How To Avoid 5 Easy & Common Track Laying Mistakes

How to avoid 5 easy and common track laying mistakes

Track Laying Mistakes and How To Avoid ThemIn our eagerness to get trains running, we all often make mistakes when laying track but don’t make these potentially expensive mistakes.

#1 Making It Up As You Go

When permanently securing your track think through and work out your layout first and then mark the track path on the baseboard. Changing track route — no matter how slight the alteration— after you’ve secured the track to the baseboard isn’t fun.

Some use track planning software — such as AnyRail — and print out their track map and affix this to the baseboard as a guide. If you can’t do this, layout and connect the track and sketch around it with a pencil on the baseboard so you have a clear guide and don’t deviate from this.

#2 Not Keeping The Rails Clean When Laying Track

Although some people prefer to pin their tracks, quite a few use a glue too.

This is fine but can be messy, be careful not to get glue on the rails.

Take it from me, glued rails will prevent the trains running smoothly.

Use a wooden block to press the track down with — if you’re like me you’ll have glue on your fingers — and have a damp cloth handy to wipe excess glue way.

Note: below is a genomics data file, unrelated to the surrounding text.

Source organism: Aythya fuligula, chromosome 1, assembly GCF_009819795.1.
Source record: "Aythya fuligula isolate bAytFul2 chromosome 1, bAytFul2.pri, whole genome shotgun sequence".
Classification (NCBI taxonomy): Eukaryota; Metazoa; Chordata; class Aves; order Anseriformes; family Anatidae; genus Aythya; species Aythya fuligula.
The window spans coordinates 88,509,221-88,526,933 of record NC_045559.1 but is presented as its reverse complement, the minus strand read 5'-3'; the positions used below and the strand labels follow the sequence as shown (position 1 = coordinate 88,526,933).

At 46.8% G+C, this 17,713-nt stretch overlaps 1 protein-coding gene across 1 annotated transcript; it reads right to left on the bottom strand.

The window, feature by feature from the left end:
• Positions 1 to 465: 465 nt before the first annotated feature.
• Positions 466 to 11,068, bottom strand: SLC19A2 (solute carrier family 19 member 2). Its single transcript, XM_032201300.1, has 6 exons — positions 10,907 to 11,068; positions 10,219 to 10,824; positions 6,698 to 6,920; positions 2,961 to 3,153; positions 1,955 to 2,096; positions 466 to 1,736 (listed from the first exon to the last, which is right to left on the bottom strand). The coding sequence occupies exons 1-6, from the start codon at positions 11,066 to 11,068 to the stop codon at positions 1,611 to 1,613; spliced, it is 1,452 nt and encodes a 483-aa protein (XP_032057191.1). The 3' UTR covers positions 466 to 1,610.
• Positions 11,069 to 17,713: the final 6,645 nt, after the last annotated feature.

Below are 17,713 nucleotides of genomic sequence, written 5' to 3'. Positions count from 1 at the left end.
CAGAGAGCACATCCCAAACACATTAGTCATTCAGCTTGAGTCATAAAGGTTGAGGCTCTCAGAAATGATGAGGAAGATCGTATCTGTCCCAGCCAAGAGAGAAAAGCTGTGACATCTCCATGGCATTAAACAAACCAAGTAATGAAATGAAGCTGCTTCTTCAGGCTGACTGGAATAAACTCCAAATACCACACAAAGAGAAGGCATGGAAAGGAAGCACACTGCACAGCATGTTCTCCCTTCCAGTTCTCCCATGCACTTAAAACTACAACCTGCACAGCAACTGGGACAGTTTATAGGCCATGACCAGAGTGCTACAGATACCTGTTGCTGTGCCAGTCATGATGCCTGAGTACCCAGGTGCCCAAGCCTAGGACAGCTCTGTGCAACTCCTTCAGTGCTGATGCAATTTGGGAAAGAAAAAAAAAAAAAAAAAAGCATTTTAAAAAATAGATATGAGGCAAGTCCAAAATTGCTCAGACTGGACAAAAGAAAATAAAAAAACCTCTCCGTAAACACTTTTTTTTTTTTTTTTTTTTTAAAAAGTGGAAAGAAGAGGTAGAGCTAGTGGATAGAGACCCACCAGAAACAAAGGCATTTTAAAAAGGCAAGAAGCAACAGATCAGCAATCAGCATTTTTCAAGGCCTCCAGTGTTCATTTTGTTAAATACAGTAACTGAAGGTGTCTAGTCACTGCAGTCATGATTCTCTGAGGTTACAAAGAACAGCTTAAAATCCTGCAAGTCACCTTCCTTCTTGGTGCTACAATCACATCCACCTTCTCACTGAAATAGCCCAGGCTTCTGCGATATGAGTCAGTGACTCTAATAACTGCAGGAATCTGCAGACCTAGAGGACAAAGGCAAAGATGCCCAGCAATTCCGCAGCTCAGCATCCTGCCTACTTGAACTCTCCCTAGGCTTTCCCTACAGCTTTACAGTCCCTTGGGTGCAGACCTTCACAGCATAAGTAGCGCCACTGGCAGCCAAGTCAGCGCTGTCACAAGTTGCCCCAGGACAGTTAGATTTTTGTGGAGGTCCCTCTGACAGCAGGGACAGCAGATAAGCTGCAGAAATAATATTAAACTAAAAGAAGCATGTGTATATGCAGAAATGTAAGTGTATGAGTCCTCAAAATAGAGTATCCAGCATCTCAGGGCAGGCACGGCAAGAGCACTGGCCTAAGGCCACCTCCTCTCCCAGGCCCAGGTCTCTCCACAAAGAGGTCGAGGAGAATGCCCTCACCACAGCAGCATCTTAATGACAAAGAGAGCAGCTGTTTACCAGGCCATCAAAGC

#3 Work Around Track In One Direction

I’ve done this won’t be doing it again!

In my eagerness, and not wanting to wait, I pinned down both sides of an oval circuit only to then find I couldn’t then get the connecting straight between the two halves in place. Several hours of carefully unpinning later I was ready to start again.

The take away: work your way around the track in one direction, bit by bit.

In the picture above, you can see a classic example of this. To sections of track are secured but fitting the middle element will now be difficult.

#4 Not Waiting: Adding Scenery Before Track

Another one where eagerness gets the better of us. It’s all too easy to start placing buildings and other scenery on your layout before you’ve got all the track down to make it look better. Don’t. Just don’t!

Track laying and ballasting means working close to your baseboard and any vertical structures are likely to get knocked or damaged in the process. Keep those Ratio and Metcalfe models off the board until the track is laid and ballast applied.

#5 Lock The Turnouts/Points

If using glue near or under points — I use pins to secure turnouts in place — switch the points several times during and after fitting to free up the delicate springs and moving elements and ensure they haven’t become fixed and stuck.

That’s it for these 5 track laying mistakes to avoid. If you’d like more tips — I recommend any of these books on model railway building.

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  1. Last Christmas I bought myself a model railway.It wasn’t a starter pack either, It’s a Hornby Flying Scotsman.My main question is; Which is the best board to buy and how big should it be? I’ve been tempted to buy an 8′ x 4ft plywood board, but is this board strong enough and is it likely to bend over time, leaving me with an unstable layout.
    Your knowledge would be greatly appreciated
    Thanks Chris

    • Hi Chris, the size of the board depends on the size of the layout you want to build; lots of people work in 8x4ft. PLywood is a great material to build on although you should support it underneath with beams along the length and depth and across the mid-section. Andy

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